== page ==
Frequently Asked Questions




Should I buy, instead of rent?

You’ll love the feeling of having something that’s all yours – a home where your own personal style will tell the world who you are. A thriving vegetable garden in the backyard, a tiled entryway, a yellow kitchen…when you own, you can do it all your way! But there’s more to owning a home than personal satisfaction. You can deduct the cost of your mortgage loan interest from your federal income taxes, and usually from your state taxes, too.

And interest will compose nearly all of your monthly payment , for over half the number of years you’ll be paying your mortgage. This adds up to hefty savings at the end of each year. And you’re also allowed to deduct the property taxes you pay as a homeowner. If you rent, you write your monthly check and it’s gone forever. Another financial plus in owning a home is the possibility its value will go up through the years.

Should I use a real estate broker? How do I find one?

Using a real estate broker is a very good idea. All the details involved in home buying, particularly the financial ones, can be mind-boggling. A good real estate professional can guide you through the entire process and make the experience much easier. A real estate broker will be well-acquainted with all the important things you’ll want to know about a neighborhood you may be considering…the quality of schools, the number of children in the area, the safety of the neighborhood, traffic volume, and more. He or she will help you figure the price range you can afford and search the classified ads and multiple listing services for homes you’ll want to see. With immediate access to homes as soon as they’re put on the market, the broker can save you hours of wasted driving-around time.

When it’s time to make an offer on a home, the broker can point out ways to structure your deal to save you money. He or she will explain the advantages and disadvantages of different types of mortgages, guide you through the paperwork, and be there to hold your hand and answer last-minute questions when you sign the final papers at closing. And you don’t have to pay the broker anything! The payment comes from the home seller – not from the buyer.

When I find the home I want, how much should I offer?

Again, your real estate broker can help you here. But there are several things you should consider:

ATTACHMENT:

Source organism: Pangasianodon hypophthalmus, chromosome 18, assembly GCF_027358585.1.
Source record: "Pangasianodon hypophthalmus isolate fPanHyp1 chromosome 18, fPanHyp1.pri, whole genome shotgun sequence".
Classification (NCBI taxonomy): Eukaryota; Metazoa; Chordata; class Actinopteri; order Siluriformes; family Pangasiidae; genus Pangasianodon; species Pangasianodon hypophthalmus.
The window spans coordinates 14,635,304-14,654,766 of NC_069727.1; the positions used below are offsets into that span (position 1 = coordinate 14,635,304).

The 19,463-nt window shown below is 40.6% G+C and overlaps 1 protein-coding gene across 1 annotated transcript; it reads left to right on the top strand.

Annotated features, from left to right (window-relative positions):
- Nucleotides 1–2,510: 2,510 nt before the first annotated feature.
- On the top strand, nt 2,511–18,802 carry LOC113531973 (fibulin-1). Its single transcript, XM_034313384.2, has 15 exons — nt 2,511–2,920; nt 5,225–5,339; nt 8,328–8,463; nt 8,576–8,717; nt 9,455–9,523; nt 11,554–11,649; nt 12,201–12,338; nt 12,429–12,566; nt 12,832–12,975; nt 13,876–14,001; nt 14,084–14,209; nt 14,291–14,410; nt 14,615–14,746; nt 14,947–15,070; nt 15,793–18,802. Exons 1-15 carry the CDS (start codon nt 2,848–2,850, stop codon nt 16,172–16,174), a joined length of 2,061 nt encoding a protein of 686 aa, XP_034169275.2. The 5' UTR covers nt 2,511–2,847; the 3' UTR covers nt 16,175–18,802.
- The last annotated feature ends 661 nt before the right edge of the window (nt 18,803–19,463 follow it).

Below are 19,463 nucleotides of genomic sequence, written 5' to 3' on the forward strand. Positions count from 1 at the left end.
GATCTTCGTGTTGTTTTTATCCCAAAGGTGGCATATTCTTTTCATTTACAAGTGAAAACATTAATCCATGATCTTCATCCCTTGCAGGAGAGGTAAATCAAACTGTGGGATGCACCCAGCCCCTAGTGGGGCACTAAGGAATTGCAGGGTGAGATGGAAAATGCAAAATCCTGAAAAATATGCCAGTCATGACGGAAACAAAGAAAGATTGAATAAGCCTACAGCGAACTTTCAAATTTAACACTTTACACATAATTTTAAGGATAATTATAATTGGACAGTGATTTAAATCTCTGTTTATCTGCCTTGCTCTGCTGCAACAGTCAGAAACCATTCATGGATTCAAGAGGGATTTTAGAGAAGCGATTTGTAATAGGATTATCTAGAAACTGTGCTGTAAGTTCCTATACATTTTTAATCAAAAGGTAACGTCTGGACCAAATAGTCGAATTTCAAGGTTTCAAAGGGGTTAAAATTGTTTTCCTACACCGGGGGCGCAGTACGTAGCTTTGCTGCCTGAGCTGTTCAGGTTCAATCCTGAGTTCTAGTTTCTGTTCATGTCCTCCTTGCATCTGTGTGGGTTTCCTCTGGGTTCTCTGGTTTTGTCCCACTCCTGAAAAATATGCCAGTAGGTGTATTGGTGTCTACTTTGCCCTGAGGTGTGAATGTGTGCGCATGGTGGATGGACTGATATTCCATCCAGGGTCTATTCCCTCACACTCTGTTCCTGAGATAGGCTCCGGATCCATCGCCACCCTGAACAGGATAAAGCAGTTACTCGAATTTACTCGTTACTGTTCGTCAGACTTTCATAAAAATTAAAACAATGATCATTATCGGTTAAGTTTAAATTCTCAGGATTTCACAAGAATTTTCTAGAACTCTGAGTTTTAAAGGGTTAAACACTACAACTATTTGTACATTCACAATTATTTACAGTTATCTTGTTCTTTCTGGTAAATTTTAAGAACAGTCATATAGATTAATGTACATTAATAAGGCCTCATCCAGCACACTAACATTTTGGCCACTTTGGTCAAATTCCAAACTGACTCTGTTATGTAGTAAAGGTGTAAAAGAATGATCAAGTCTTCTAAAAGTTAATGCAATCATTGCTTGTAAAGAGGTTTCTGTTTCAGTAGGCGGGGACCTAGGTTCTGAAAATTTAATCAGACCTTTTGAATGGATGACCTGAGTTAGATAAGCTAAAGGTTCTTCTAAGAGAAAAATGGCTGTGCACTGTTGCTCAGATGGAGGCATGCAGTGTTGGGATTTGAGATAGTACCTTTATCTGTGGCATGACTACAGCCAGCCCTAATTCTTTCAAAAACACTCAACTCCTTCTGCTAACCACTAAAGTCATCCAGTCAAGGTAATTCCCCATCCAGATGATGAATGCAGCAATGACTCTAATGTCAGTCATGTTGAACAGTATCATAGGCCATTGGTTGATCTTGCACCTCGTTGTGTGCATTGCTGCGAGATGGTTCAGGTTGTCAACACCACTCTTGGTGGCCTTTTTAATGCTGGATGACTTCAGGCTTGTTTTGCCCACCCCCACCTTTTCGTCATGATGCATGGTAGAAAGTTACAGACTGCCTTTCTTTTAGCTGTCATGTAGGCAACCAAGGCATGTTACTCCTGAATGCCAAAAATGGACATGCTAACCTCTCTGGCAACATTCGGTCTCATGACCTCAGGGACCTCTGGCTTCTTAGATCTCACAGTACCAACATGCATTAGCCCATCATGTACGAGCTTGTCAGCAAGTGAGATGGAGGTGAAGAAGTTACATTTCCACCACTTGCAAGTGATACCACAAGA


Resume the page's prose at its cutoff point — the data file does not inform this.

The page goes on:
1. is the asking price in line with prices of similar homes in the area?
  2. Is the home in good condition or will you have to spend a substantial amount of money making it the way you want it? You probably want to get
    a professional home inspection before you make your offer. Your real estate broker can help you arrange one.
  3. How long has the home been on the market? If it’s been for sale for awhile, the seller may be more eager to accept a lower offer.
  4. How much mortgage will be required? Make sure you really can afford whatever offer you make.
  5. How much do you really want the home? The closer you are to the asking price, the more likely your offer will be accepted. In some cases,
    you may even want to offer more than the asking price, if you know you are competing with others for the house.




Am I more likely to find a buyer with an agent?

Definitely. Real estate agents have a large customer base, and your old home may be the perfect new home for one of their customers. Also, people new to the area or those that don’t have a lot of time to house hunt will be more apt to use an agent, and free them up for other commitments. New buyers who don’t know the business that well generally go with an agent to make the learning process less bumpy, and easier to understand. Again, this is why we have real estate agents, to make your lives easier.

Who decides how much I will sell my property for ?

The decision on whether to accept, reject or counter offer any offer you receive on your property is entirely up to you. No one can sell your house but you. Your real estate agent will help you make that decision by providing you with all the information and pertinent facts relating to the offer to let you make an informed decision.

What if I price too high?

An overpriced piece of property is typically one that will stay on the market for a long time. By increasing the price tag on your house or building, you cut out a large group of buyers who may be ready to buy now, but can’t float the bill. Usually, a house stays on the market for a while at one price, which decreases as time moves on. Once again, this will cause your house to be on the market for quite a while as buyers wait for your home to come into their price range. If you plan to do this “just to see,” then draw up a schedule for yourself scaling down the price of your house so that it is at a marketable value after 6 weeks. You never know, you might get lucky!

Also, you and the buyer may agree that your property is worth a greater amount, but when they go and try to get a loan, the appraiser may not agree. The lender will loan the lesser of two figures. The asking price of the house, or the appraised value. If your price is too high, the bank may not approve their loan, and you will lose the sale. Now might be a good idea to come down on that price!

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